The Thundering Herd, by every measure, was a beatable team entering the Liberty Bowl. Picked by league coaches to finish fifth in C-USA’s East Division (two spots below Memphis), Marshall had beaten Southern Illinois and Bowling Green, but had been drubbed, 52-10, by Virginia Tech. They ranked seventh in C-USA in total offense (just above Memphis) and eighth in total defense (just below Memphis). Thanks largely to 203 rushing yards by the aptly named Darius Marshall, the Herd outgained the Tigers, 367 yards to 351. Dead-ball penalties, a miserable punt-coverage team, and some timid play-calling doomed the Tigers in front of an announced crowd of 20,063. At least the sun was shining for the first time in a fortnight.
“We are not a good enough offensive team to win football games now,” said West after the game. “Pour on top of that poor special teams, and you have a disaster.”
Marshall averaged a staggering 25.5 yards on four punt returns, one of which was returned 52 yards late in the third quarter to set up the visitors’ game-clinching touchdown. “We outkicked our coverage on a couple of those,” West admitted.
Down 11 points with just over eight minutes to play and the ball on the Herd eight-yard-line, the U of M faced fourth down with a yard to go. The Tigers tried to draw the defense offsides, but wound up burning the second of three timeouts before Matt Reagan kicked a 25-yard field goal. The ensuing kickoff went out of bounds and Marshall chewed up a short field to eat up all but 1:56 of the game’s balance.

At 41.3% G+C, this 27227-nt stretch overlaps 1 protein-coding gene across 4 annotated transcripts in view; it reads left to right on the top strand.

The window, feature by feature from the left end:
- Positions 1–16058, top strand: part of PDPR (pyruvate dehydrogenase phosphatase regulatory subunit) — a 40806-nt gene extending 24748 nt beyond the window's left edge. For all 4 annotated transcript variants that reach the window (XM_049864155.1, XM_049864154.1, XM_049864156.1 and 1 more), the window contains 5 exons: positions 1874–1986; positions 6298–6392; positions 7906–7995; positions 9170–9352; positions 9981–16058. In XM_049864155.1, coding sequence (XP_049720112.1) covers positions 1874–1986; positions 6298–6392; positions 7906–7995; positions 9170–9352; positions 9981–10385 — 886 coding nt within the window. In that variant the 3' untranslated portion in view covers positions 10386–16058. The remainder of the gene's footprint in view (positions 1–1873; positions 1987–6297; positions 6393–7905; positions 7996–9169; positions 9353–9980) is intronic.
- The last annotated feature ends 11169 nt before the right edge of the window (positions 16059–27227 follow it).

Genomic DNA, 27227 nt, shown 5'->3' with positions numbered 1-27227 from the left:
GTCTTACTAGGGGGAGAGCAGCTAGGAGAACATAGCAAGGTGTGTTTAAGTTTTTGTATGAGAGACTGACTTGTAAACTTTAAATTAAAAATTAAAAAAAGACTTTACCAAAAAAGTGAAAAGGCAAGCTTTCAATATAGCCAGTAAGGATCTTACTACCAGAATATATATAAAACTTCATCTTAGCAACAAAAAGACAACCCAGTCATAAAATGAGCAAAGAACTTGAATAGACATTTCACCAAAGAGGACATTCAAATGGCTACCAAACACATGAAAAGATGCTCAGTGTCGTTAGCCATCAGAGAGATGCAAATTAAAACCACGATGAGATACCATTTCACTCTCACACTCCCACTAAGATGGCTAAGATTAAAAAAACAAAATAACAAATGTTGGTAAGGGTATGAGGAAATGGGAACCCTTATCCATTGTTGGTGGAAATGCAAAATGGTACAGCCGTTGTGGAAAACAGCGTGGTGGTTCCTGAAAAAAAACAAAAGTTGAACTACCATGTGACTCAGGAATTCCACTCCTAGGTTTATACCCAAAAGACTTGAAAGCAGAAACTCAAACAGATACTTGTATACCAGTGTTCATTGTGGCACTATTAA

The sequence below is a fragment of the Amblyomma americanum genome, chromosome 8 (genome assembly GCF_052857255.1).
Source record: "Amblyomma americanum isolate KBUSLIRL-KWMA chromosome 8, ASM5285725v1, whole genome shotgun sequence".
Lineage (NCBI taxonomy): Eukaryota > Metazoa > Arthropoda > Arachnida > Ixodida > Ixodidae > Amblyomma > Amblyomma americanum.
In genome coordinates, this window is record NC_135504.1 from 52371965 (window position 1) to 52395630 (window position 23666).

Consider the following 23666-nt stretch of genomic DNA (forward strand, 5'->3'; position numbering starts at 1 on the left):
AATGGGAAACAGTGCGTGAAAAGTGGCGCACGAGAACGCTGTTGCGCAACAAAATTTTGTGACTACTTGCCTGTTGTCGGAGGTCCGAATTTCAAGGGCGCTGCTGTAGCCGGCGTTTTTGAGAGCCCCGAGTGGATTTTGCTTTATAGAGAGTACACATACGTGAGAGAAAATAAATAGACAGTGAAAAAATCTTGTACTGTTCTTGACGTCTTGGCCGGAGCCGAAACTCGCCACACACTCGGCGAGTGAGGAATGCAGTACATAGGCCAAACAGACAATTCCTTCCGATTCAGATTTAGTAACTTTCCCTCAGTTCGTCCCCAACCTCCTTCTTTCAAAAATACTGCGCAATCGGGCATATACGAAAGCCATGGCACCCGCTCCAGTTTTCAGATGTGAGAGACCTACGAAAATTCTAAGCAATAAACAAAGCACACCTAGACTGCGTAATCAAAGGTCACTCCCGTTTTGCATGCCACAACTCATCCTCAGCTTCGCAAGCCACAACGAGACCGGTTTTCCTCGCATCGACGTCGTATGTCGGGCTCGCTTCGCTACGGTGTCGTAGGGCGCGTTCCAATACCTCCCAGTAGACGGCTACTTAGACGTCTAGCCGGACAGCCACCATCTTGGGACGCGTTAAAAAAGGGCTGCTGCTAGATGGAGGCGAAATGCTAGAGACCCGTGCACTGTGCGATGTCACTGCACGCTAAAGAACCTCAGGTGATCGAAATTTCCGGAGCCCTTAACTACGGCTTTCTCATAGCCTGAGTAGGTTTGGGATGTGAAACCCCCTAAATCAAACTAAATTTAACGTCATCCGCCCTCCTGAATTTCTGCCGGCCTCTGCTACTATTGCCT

“Offensively ... this is my responsibility,” said West. “Two motion penalties ... that lack of discipline is on me.” And the conservative play-calling near the game’s end? “I just don’t trust our power game,” said West. “Your offensive line has to take the load on their shoulders.” The coach acknowledged that star tailback Curtis Steele was missed (and that Steele is expected back next week against UCF). Backup T. J. Pitts was also sidelined in the fourth quarter, contributing to the decision to take a sure three points instead of gamble a single play in an effort for seven.
Sophomore quarterback Tyler Bass, starting his first game against Division I-A competition, passed for 232 yards (141 of them to Duke Calhoun) and led the Tigers on the ground with 64 yards. A pair of interceptions, though, were momentum-killers, particularly one in the Marshall end zone late in the first half. “He played against a veteran defense,” said West. “For the most part, I think he read coverage decently. He made a mistake in the red zone that we just can’t make.”
The Tigers will next travel to UCF to face a Knight squad that has lost its first two C-USA games, so the loser will take a stranglehold on the East Division cellar. The Tigers started the 2007 and 2008 seasons 1-3, then rallied to qualify for a bowl game. If they’re to do the same this fall, new difference-makers will have to emerge.